Why do we tell stories?

The book I have on submission at the moment, EREN, is about a few things - a boy's troubles, adult hypocrisy, mysteries to be uncovered...

But mostly it's about stories, and asking the question why do we tell them?

Stories are a part of life. We tell them. We can't help it. When did that happen? That first 'once upon a time', that first 'A long time ago...', that first 'Come, sit, and I'll tell you a tale...'?

Sharing a story can be as powerful and as bonding as sharing a drink, or a bed, or a life. The image of gathering around a fire in a far flung inn, as a storm rages, and then swapping tales as the night draws in is a strong one, used many times by writers. If you're being clever and like your literary theory it's called a frame narrative. If you're being cleverer still it's just a darn good way to get away with telling more than one story without too many people noticing.

But why do we tell tales? From 'in the beginning' to 'happily ever after', the journey is above all else one of exploration and understanding. Stories aren't literal (side note - it's fun to read that word in a Welsh accent) because they're the shadows behind the light; the stars behind the moon; the dreams you have remember that made so much sense at the time. We can ape and mirror this world, flattering it or exaggerating it, and the aim in the end - beyond finding out what happens next - is to end with a bigger and better view of life. To gain perspective without actually leaving the room. It's a bold magic that asks so much from so little.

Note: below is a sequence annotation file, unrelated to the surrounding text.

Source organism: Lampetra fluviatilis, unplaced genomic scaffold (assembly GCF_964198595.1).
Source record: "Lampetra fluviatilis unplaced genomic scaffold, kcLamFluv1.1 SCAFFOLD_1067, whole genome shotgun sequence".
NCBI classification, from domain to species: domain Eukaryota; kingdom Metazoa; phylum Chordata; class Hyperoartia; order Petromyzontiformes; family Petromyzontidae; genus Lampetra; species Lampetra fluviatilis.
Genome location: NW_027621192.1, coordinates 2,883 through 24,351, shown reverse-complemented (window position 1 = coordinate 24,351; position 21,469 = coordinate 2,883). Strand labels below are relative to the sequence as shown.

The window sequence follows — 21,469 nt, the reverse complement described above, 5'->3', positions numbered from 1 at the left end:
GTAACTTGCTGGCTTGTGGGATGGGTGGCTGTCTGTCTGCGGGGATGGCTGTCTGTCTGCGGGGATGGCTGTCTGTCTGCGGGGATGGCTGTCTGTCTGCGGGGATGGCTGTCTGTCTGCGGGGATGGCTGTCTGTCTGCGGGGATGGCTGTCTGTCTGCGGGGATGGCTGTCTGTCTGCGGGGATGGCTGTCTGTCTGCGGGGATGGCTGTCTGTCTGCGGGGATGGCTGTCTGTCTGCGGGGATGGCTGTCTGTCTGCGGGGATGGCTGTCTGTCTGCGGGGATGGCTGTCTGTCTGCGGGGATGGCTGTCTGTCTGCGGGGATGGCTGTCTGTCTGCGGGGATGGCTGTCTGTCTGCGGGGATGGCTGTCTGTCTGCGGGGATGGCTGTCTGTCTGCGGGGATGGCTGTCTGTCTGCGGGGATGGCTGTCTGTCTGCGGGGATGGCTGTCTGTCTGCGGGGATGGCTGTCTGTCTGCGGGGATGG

In EREN, I'm not sure Oli finds the answer he wanted. You'll have to wait to read it to see if you agree. In EREN the answer is probably more brutal. Stories in that world exist to feed and drive things far older and more dangerous than us. I did that as a nod of respect to tales and the strange, brilliant power they have in them.

Reading HOWL'S MOVING CASTLE at the moment. And when it is finished, I'll let you know how it all went.

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